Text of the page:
Casen put a boot on Dean’s shoulder and pushed him over onto his back. “You don’t get to derail my plans, boy,” Casen sneered.
“Your plans sound kinda half-assed to me,” Dean croaked, talking through the blood in his mouth. He spat sideways and breathed deep, trying to claw his way through the pain in his head long enough to raise his arm and the knife he was still clutching weakly. Casen chuckled, bringing his foot down on Dean’s wrist and Dean groaned, hearing something snap.
“The lower beings enjoy drama. Otherwise I would’ve taken my due when I first met your pathetic family. They like a little flair when humans are brought low and what would be more poetic than causing a winged man to fall? Has a sense of the old school biblical about it.” Casen kicked Dean, who cursed and tried to curl around the pain. “What will be even more fun is that I will ensure Sam’s first kill will be you and he will have no idea who you are.”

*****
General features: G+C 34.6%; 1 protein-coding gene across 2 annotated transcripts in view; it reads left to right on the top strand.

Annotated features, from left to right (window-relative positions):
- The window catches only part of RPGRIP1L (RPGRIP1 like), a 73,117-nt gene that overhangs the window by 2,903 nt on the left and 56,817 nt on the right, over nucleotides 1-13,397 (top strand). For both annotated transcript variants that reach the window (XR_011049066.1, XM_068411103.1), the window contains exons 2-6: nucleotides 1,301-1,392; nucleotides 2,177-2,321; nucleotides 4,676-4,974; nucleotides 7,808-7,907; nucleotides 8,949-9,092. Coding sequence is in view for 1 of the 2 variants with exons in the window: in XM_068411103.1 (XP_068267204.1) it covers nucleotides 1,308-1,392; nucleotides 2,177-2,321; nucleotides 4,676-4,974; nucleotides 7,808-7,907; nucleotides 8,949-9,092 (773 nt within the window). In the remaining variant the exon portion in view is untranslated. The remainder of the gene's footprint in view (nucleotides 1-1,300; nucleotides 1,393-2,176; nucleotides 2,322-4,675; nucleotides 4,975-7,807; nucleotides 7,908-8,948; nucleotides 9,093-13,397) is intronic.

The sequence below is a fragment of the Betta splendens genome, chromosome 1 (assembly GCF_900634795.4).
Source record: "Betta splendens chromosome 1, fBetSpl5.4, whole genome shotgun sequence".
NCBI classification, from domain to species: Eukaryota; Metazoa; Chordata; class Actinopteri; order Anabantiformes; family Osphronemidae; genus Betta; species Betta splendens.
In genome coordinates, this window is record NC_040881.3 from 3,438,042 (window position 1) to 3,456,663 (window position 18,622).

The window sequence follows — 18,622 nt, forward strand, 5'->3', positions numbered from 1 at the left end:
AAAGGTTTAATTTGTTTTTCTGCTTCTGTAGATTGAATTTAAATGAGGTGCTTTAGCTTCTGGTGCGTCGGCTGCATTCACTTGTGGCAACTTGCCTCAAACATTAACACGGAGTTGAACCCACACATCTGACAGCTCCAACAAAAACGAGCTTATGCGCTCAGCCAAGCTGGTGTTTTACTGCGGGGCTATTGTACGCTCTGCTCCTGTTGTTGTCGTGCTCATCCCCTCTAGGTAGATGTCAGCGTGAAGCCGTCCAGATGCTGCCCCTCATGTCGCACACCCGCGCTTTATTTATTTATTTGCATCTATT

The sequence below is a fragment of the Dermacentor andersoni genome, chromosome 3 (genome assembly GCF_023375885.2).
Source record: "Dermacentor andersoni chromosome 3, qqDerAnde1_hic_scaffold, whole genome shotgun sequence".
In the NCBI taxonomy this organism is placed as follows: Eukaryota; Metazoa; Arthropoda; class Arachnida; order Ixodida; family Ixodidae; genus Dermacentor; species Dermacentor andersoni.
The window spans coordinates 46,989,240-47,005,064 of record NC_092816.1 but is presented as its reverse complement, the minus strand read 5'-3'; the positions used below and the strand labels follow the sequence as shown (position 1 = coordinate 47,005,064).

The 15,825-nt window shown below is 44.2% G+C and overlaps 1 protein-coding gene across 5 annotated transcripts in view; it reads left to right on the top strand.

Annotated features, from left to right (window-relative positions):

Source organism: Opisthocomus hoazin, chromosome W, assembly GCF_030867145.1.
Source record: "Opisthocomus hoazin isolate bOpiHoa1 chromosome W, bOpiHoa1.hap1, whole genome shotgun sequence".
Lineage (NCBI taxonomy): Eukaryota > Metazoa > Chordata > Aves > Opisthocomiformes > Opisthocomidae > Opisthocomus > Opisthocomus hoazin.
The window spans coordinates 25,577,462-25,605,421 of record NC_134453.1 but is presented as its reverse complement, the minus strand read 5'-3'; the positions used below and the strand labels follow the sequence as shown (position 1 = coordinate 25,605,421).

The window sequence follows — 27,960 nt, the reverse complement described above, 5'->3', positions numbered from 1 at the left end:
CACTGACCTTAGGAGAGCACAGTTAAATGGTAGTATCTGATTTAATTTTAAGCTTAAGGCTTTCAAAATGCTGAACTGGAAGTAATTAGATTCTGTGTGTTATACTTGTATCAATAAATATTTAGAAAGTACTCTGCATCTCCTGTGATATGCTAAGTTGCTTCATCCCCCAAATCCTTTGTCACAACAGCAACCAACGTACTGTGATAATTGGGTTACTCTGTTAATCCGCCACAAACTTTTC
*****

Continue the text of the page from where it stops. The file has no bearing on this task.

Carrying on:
“Go to hell,” Dean growled.
“I’m trying to, don’t you see? I’m just making sure to secure myself a first class ticket.”
“Hey!” a voice called from somewhere above and to the left. Dean saw Casen look up and there was a sharp report. The man pitched backwards with a cry and Dean felt something like warm rain on his face. Worn sneakers appeared in Dean’s line of sight and then the rest of Sam’s body, his face swimming into focus last.
“You still with me?” Sam prodded, crouching and putting a gentle hand on Dean’s shoulder, rolling him carefully to his back again. Dean noticed the shotgun set across Sam’s knees and raised an eyebrow.
“Where’s your sissy crossbow?”